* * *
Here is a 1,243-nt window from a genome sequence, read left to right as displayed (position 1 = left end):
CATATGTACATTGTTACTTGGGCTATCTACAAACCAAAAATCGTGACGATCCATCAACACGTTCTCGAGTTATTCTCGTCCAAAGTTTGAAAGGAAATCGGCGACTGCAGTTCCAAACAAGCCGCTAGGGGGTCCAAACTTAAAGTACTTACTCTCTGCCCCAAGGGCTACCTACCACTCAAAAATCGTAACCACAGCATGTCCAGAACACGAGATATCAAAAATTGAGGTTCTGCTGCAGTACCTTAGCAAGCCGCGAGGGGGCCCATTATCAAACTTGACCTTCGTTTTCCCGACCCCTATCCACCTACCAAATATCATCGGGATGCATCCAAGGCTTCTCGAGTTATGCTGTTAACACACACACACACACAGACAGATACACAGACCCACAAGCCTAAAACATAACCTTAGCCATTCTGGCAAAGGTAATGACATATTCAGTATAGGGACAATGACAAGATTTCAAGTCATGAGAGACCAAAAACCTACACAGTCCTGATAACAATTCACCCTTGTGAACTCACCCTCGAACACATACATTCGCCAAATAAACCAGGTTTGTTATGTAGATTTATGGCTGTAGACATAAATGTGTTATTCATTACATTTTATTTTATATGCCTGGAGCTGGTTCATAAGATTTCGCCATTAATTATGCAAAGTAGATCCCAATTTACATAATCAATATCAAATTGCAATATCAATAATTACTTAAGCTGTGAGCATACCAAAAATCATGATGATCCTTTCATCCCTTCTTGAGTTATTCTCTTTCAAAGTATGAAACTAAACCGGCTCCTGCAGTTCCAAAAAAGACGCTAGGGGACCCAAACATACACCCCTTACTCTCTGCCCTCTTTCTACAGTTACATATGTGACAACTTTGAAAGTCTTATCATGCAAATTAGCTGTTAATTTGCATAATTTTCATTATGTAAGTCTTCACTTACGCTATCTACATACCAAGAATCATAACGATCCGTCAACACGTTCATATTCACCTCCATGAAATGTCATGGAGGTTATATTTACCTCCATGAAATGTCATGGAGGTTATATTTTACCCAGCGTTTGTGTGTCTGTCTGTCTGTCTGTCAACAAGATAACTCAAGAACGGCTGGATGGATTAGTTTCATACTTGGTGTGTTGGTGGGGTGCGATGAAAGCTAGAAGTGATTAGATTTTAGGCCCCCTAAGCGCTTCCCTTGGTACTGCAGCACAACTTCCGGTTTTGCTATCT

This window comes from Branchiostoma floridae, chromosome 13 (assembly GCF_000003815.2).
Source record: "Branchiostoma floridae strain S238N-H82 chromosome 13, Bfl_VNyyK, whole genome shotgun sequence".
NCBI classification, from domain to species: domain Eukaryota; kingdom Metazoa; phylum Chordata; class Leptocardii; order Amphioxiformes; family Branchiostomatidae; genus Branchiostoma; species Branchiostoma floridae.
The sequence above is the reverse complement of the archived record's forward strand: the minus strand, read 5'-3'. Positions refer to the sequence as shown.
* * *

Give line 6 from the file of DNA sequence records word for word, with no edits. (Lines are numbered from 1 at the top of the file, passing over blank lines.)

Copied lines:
The sequence above is the reverse complement of the archived record's forward strand: the minus strand, read 5'-3'. Positions refer to the sequence as shown.